Thursday, March 8, 2012

Your yoga practice is perfect just the way it is today

This might sound a bit cheesy but can you try to practice with the notion that you are perfect just the way you are, that your yoga practice is perfect just the way it is today, that there is nowhere to go, nothing more to strive for. That yoga isn't something that happens when you finally get into that challenging armbalance or when you can sit in meditation for several minutes in stillness without your mind racing in the speed of a Ducati on the highway..

Can you try to grasp the idea that there is nowhere to go, nothing to aim for but being in the present moment? And that this moment is perfect just the way it is, with all its' flaws and imperfections. That your yoga practice is perfect with all your bodily aches and stiffnesses. Yoga is presence. Yoga is here and now. A practice of awareness and mindfullness.

I teach alignment based flow classes; meaning that I focus on alignment and details in the poses as well as dynamic movements. This focus on alignment helps us to be safe in the various poses, it helps us to avoid injuries and it enables us to come as deep and correct into the asanas (poses) as possible.
But we also use this focus on details and alignment as a tool for meditation, in order for us to become more present in the HERE AND NOW. How so? We shift our focus from our never ending stream of thoughts; our monkey minds that wander from thoughts to thoughts, to bodily awareness. Our bodies are something concrete, something tangable and easy for the mind to grasp. Something gross as oppose to something subtle. We can see, touch and feel our bodies as oppose to more subtle aspects of our beings such as our thoughts, feelings, levels of energy.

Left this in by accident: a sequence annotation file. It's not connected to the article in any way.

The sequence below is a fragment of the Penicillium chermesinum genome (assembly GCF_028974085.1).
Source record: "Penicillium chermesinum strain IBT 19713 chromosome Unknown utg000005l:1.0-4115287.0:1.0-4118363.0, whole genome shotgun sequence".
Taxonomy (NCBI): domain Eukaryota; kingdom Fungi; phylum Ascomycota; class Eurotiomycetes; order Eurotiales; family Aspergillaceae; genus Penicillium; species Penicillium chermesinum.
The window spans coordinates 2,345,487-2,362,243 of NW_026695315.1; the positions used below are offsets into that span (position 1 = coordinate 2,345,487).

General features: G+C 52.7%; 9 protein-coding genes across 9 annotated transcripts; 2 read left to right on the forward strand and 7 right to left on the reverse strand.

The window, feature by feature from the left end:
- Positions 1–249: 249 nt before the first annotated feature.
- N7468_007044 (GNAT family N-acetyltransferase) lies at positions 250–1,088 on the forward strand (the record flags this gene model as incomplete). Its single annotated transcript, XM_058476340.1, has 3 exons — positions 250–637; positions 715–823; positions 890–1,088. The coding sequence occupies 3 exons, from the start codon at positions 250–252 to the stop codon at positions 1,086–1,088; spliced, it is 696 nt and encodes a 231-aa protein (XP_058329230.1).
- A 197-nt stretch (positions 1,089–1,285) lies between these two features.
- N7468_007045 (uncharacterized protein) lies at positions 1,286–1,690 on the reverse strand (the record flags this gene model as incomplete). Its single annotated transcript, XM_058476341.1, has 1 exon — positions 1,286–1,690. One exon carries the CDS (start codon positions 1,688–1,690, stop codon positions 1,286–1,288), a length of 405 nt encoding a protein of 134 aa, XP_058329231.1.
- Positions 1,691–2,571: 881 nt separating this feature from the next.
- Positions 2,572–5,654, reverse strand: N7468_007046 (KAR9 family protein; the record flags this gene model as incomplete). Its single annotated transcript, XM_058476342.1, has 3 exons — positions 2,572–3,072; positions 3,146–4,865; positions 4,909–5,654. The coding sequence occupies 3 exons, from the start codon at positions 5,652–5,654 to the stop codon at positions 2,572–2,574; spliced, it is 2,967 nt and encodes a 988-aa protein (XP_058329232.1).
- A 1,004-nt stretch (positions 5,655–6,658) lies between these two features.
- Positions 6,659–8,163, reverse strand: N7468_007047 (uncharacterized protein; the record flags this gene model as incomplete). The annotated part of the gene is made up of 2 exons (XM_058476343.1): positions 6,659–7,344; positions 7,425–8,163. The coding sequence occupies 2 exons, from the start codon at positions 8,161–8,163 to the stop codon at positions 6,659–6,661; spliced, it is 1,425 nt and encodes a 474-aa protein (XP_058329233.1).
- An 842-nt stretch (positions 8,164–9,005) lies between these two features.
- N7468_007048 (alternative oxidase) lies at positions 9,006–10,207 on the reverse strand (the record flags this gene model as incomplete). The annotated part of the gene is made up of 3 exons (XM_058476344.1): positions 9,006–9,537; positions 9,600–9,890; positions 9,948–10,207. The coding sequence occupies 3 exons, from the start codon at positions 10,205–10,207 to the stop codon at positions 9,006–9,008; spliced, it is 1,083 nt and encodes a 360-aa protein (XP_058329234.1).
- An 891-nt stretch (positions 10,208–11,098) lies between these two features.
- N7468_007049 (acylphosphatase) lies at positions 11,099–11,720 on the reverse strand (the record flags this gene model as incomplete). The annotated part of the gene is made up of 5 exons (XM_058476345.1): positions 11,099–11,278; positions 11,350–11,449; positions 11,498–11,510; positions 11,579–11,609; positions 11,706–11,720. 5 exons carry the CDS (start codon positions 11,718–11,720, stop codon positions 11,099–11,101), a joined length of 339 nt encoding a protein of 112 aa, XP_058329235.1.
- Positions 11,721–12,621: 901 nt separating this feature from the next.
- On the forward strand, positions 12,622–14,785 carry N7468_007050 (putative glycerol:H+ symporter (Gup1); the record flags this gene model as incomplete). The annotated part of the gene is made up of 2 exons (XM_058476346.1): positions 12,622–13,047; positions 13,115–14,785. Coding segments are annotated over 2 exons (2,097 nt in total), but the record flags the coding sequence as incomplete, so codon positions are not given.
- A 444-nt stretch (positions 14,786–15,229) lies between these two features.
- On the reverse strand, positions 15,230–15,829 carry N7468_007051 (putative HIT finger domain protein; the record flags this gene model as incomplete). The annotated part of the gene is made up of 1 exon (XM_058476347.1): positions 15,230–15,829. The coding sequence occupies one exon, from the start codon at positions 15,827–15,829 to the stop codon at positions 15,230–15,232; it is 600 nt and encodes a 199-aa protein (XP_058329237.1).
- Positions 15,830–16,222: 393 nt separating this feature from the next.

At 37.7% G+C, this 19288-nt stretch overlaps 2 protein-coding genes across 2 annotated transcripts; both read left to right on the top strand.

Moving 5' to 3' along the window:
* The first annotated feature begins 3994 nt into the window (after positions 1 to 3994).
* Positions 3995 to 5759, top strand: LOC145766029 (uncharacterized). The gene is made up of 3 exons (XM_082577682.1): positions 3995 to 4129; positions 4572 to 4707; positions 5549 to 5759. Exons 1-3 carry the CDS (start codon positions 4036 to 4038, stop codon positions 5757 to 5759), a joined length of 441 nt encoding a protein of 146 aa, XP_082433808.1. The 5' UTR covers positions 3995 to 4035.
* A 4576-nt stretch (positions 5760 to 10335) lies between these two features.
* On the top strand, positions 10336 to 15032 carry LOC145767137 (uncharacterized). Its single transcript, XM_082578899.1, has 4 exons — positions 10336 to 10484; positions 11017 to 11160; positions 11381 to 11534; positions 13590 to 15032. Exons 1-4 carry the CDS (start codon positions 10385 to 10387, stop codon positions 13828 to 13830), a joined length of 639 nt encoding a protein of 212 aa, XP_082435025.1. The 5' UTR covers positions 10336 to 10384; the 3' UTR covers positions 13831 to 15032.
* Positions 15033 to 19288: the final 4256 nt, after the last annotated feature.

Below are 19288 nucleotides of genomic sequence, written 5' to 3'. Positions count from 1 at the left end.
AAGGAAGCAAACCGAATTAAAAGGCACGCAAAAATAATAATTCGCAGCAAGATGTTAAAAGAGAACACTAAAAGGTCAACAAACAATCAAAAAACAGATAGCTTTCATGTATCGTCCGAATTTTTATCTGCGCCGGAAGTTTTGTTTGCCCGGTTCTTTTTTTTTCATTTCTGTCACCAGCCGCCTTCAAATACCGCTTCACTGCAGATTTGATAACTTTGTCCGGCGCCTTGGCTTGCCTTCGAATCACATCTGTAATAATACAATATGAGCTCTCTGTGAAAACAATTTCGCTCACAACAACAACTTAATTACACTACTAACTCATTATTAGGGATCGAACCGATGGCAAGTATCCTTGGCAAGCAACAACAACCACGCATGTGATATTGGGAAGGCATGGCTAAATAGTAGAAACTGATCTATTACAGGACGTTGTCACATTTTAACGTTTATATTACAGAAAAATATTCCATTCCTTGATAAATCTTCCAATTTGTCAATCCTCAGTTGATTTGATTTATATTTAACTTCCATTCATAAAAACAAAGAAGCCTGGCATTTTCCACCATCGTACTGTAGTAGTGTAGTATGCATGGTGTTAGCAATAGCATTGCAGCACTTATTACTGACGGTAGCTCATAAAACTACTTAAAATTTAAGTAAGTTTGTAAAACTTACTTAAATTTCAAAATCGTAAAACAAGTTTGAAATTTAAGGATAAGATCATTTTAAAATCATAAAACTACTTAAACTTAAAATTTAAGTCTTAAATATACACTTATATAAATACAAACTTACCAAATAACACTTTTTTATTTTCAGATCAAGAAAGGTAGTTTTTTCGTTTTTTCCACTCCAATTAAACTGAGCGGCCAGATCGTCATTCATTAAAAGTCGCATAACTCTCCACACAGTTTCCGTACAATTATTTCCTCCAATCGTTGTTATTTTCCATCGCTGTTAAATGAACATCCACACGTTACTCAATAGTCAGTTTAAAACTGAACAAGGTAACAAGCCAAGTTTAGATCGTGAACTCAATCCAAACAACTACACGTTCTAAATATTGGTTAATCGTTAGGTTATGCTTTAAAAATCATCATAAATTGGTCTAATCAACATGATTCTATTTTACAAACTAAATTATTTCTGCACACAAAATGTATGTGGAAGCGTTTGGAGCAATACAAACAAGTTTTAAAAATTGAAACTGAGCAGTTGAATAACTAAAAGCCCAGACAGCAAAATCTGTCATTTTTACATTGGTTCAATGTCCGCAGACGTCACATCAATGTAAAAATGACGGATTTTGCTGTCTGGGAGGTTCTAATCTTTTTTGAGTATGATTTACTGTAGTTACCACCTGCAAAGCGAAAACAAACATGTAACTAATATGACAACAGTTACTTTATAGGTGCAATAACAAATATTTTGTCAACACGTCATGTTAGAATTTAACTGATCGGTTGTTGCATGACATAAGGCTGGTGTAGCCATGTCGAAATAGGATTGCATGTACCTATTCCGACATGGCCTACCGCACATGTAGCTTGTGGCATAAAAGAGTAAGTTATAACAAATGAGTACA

So by focusing on different parts of the body at the same time; like in Warrior 2...all four corners of the feet pressing equally down in the mat, the front thight being paralell to the floor, the front knee pointing to the pinkie toe, our arms elongating out to the sides etc.. focusing on these different parts of the body all at the same time becomes then a meditation of its' own; our fluctuating minds might become still for a while and we get into the present moment through our bodies. Like Mr Iyengar said; 'Focusing on one point is concentration, focusing on several points at the same time is meditation'.

This said there is no doubt then that alignment-based yoga is something that appeals to me; both in my own practice and in my teaching. However, this focus can sometimes make me forget the most essential part of yoga; that yoga is presence, something happening here and now... yoga is doing and being at the same time, yoga is a state of mind, a practice of awareness and mindfullness. And it's not so much about mastering that challenging pose or having to practice 90 minutes 6 days a week to be a able to call my practice a genuine yoga practice.
This is what yoga is to me anyhow, it might feel different for you.

So my practice is perfect just the way it is today, with all it's flaws and imperfections. No where to go, nothing to strive for except for being in the present moment.

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